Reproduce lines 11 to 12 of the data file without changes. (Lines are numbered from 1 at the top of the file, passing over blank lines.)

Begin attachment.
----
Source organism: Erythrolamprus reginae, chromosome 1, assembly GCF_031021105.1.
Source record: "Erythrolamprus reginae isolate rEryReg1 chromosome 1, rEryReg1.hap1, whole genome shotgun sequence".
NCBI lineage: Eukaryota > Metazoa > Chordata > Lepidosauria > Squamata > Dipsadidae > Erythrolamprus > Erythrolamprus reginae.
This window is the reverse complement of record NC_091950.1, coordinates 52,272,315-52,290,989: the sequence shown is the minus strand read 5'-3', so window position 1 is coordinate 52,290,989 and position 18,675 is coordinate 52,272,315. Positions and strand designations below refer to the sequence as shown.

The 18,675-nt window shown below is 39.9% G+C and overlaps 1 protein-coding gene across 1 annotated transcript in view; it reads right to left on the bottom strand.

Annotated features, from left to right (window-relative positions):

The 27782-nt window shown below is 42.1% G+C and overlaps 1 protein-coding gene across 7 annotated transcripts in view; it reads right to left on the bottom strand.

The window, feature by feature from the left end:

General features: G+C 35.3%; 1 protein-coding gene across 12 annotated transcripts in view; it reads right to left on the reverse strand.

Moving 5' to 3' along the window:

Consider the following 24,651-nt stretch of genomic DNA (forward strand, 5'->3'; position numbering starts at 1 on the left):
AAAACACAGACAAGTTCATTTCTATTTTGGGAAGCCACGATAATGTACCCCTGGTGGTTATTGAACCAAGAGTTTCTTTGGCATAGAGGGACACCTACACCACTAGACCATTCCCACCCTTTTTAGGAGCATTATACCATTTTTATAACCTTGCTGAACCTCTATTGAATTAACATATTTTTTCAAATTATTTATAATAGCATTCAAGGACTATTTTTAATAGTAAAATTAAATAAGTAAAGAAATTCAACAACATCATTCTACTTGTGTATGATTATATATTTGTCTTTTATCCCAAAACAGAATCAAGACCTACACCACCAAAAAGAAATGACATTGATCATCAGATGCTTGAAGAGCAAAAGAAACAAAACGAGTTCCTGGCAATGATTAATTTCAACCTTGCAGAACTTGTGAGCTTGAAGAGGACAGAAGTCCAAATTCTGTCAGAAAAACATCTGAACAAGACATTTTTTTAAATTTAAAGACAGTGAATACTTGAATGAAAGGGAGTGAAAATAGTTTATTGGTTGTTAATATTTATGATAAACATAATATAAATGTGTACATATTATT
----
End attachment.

Consider the following 24,651-nt stretch of genomic DNA (forward strand, 5'->3'; position numbering starts at 1 on the left):
AAAACACAGACAAGTTCATTTCTATTTTGGGAAGCCACGATAATGTACCCCTGGTGGTTATTGAACCAAGAGTTTCTTTGGCATAGAGGGACACCTACACCACTAGACCATTCCCACCCTTTTTAGGAGCATTATACCATTTTTATAACCTTGCTGAACCTCTATTGAATTAACATATTTTTTCAAATTATTTATAATAGCATTCAAGGACTATTTTTAATAGTAAAATTAAATAAGTAAAGAAATTCAACAACATCATTCTACTTGTGTATGATTATATATTTGTCTTTTATCCCAAAACAGAATCAAGACCTACACCACCAAAAAGAAATGACATTGATCATCAGATGCTTGAAGAGCAAAAGAAACAAAACGAGTTCCTGGCAATGATTAATTTCAACCTTGCAGAACTTGTGAGCTTGAAGAGGACAGAAGTCCAAATTCTGTCAGAAAAACATCTGAACAAGACATTTTTTTAAATTTAAAGACAGTGAATACTTGAATGAAAGGGAGTGAAAATAGTTTATTGGTTGTTAATATTTATGATAAACATAATATAAATGTGTACATATTATT